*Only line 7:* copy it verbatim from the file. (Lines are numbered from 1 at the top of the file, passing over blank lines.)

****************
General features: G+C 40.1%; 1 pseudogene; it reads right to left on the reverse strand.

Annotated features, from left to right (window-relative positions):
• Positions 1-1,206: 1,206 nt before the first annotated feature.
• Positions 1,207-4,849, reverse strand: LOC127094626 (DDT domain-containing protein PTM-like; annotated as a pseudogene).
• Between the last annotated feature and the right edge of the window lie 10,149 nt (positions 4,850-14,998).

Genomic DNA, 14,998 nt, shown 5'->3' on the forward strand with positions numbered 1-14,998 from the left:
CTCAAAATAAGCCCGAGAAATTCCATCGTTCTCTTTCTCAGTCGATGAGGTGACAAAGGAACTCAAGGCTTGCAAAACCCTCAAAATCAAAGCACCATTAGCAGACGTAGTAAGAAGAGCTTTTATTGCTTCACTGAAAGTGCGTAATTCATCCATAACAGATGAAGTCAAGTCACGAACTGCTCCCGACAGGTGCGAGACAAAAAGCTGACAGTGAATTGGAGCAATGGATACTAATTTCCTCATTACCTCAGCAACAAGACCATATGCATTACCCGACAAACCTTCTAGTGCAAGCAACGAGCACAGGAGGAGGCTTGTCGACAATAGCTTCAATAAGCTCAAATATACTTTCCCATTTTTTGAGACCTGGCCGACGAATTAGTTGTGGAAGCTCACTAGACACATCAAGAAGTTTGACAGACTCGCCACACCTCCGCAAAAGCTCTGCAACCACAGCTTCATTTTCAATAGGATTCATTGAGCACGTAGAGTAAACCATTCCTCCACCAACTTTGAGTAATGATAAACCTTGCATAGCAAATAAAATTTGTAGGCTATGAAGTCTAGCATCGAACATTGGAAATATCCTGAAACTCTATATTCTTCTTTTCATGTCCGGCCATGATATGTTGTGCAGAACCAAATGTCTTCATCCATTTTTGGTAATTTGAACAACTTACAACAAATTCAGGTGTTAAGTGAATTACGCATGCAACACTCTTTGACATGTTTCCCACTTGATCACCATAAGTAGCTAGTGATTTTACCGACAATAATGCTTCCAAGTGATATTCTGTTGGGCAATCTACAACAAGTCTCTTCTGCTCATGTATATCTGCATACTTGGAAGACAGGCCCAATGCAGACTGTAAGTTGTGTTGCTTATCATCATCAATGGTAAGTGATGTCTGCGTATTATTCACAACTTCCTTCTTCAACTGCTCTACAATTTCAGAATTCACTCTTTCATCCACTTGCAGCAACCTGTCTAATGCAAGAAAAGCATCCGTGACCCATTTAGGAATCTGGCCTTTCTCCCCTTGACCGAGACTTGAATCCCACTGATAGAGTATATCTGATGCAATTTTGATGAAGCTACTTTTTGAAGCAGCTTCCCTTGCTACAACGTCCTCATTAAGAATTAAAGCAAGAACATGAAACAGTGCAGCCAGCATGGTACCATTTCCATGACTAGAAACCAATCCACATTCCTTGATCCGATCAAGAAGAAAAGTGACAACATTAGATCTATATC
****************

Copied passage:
CTCAAAATAAGCCCGAGAAATTCCATCGTTCTCTTTCTCAGTCGATGAGGTGACAAAGGAACTCAAGGCTTGCAAAACCCTCAAAATCAAAGCACCATTAGCAGACGTAGTAAGAAGAGCTTTTATTGCTTCACTGAAAGTGCGTAATTCATCCATAACAGATGAAGTCAAGTCACGAACTGCTCCCGACAGGTGCGAGACAAAAAGCTGACAGTGAATTGGAGCAATGGATACTAATTTCCTCATTACCTCAGCAACAAGACCATATGCATTACCCGACAAACCTTCTAGTGCAAGCAACGAGCACAGGAGGAGGCTTGTCGACAATAGCTTCAATAAGCTCAAATATACTTTCCCATTTTTTGAGACCTGGCCGACGAATTAGTTGTGGAAGCTCACTAGACACATCAAGAAGTTTGACAGACTCGCCACACCTCCGCAAAAGCTCTGCAACCACAGCTTCATTTTCAATAGGATTCATTGAGCACGTAGAGTAAACCATTCCTCCACCAACTTTGAGTAATGATAAACCTTGCATAGCAAATAAAATTTGTAGGCTATGAAGTCTAGCATCGAACATTGGAAATATCCTGAAACTCTATATTCTTCTTTTCATGTCCGGCCATGATATGTTGTGCAGAACCAAATGTCTTCATCCATTTTTGGTAATTTGAACAACTTACAACAAATTCAGGTGTTAAGTGAATTACGCATGCAACACTCTTTGACATGTTTCCCACTTGATCACCATAAGTAGCTAGTGATTTTACCGACAATAATGCTTCCAAGTGATATTCTGTTGGGCAATCTACAACAAGTCTCTTCTGCTCATGTATATCTGCATACTTGGAAGACAGGCCCAATGCAGACTGTAAGTTGTGTTGCTTATCATCATCAATGGTAAGTGATGTCTGCGTATTATTCACAACTTCCTTCTTCAACTGCTCTACAATTTCAGAATTCACTCTTTCATCCACTTGCAGCAACCTGTCTAATGCAAGAAAAGCATCCGTGACCCATTTAGGAATCTGGCCTTTCTCCCCTTGACCGAGACTTGAATCCCACTGATAGAGTATATCTGATGCAATTTTGATGAAGCTACTTTTTGAAGCAGCTTCCCTTGCTACAACGTCCTCATTAAGAATTAAAGCAAGAACATGAAACAGTGCAGCCAGCATGGTACCATTTCCATGACTAGAAACCAATCCACATTCCTTGATCCGATCAAGAAGAAAAGTGACAACATTAGATCTATATC